Sallie Krawcheck, a longtime advocate for women in finance, sparked a debate among hundreds of readers on LinkedIn with an observation that Morgan Stanley’s newly appointed managing directors were almost all male.
Krawcheck posted a photo showing 46 names of financial advisers in the firm’s wealth management division with the comment, “Feels like something is missing from this list of new Managing Directors … what could it be?”
Only three of the people were women.
Readers posted more than 490 comments that reflected a wide range of opinions. Some expressed disappointment with how few women were promoted to a higher rank, despite their ability to pull in millions of assets as financial advisers; others said Krawcheck’s post was paranoid or her analysis was incomplete. One reader pointed out that the list of managing directors across the bank had more women listed than the wealth management list implied.
Promotions for financial advisers at Morgan Stanley are based on revenue over a period of three years, according to a person familiar with the matter, who asked not to be identified because the information is private.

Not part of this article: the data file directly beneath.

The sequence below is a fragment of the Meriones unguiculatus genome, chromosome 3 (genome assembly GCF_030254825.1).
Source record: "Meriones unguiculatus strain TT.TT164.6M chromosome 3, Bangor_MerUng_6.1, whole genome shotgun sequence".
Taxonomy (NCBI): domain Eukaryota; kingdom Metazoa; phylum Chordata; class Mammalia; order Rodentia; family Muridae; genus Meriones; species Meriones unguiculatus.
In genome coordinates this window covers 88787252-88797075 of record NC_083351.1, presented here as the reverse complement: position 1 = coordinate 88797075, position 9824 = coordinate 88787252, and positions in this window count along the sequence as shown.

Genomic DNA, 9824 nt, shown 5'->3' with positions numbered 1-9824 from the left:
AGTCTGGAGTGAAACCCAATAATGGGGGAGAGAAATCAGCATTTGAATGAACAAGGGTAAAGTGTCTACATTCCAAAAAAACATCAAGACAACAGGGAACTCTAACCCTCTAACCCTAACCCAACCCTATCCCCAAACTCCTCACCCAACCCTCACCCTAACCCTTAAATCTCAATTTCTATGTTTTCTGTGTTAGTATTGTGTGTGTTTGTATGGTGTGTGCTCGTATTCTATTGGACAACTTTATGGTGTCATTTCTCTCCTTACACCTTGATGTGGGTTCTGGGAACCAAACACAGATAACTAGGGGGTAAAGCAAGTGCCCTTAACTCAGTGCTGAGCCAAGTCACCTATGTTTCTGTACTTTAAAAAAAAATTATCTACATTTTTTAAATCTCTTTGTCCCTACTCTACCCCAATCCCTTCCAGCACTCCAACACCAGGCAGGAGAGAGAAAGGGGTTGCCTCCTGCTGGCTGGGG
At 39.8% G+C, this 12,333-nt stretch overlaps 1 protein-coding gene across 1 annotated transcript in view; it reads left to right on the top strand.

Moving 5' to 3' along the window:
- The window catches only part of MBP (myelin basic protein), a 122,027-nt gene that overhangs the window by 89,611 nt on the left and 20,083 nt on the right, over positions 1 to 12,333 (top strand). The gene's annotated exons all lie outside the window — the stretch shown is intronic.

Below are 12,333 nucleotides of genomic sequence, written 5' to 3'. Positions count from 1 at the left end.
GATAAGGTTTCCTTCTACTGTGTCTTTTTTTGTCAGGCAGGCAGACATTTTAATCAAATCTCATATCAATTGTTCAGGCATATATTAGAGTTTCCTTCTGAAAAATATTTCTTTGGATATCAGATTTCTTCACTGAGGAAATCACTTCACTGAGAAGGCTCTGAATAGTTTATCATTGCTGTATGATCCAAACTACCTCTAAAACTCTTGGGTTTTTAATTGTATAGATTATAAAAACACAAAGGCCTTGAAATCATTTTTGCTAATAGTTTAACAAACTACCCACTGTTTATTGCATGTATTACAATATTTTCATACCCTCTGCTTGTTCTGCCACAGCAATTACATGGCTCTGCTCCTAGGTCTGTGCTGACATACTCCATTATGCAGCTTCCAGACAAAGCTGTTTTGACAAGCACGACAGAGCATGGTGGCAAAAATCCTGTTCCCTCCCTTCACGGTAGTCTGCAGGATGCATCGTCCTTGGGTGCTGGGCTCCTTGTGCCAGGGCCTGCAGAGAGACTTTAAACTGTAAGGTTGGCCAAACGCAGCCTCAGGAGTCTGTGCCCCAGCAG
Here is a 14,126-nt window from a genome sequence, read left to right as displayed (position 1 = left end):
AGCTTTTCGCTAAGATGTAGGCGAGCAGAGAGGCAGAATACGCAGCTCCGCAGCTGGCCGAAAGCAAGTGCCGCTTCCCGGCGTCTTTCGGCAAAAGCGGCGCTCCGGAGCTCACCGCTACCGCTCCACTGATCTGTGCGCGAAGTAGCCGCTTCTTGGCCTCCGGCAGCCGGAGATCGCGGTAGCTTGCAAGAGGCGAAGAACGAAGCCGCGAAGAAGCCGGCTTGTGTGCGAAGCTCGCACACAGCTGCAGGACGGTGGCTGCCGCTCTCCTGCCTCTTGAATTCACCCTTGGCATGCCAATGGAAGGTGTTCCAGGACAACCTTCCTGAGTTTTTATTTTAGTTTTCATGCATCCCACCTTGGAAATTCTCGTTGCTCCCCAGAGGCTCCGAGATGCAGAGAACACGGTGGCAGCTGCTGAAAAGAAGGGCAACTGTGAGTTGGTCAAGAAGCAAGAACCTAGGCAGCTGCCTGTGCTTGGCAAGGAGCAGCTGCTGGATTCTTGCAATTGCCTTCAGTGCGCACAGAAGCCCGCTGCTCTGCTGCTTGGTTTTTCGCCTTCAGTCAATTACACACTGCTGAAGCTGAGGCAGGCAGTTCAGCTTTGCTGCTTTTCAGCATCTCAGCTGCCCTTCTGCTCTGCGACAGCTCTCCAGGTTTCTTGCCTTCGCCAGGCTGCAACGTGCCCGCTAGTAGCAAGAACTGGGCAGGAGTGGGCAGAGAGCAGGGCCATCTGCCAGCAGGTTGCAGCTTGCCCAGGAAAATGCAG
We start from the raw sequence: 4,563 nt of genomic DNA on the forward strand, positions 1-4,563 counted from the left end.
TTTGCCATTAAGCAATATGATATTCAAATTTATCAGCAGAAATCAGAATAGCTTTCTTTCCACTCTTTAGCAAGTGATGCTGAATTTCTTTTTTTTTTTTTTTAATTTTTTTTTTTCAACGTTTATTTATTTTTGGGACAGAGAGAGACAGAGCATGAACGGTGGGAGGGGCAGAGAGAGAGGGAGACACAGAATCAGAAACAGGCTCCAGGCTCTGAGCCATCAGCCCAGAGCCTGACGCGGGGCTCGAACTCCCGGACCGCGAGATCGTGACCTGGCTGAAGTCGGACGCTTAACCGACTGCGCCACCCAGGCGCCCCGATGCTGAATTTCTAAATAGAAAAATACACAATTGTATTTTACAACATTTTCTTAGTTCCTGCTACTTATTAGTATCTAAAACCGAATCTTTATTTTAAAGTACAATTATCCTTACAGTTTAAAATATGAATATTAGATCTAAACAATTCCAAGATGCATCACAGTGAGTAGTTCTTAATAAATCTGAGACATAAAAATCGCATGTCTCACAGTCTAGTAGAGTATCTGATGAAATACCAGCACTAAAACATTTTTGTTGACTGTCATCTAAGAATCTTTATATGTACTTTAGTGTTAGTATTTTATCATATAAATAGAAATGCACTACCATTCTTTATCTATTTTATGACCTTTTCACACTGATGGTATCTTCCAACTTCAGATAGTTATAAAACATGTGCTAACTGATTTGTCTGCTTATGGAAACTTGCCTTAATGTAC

The wealth management division elevated more women than the just the advisers. About 40 percent of employees promoted in the overall group, which includes operations and legal staff, were women, said spokeswoman Christine Jockle.
The debate on Krawcheck’s post may be a preview of what’s to come as Morgan Stanley, along with other big global banks, are preparing to disclose the difference between compensation for their U.K.-based male and female employees. The U.K. government is requiring companies with 250 or more employees to report the gap between what men and women make on average, a measure that often reflects the fact that men earn more because they’re over-represented in higher-paying roles.
For example, Barclays Plc filed its required disclosures last week, becoming the first big global bank to do so. It revealed that women earn on average 48 percent less than men do, a figure that partly reflects the fact that less than one-third of its senior managers are women, according to company
Krawcheck, who competed with Morgan Stanley when she ran the wealth management arm of Bank of America Corp., now runs Ellevest,
a female-focused online investing platform. Krawcheck was also previously head of global wealth management at Citigroup Inc.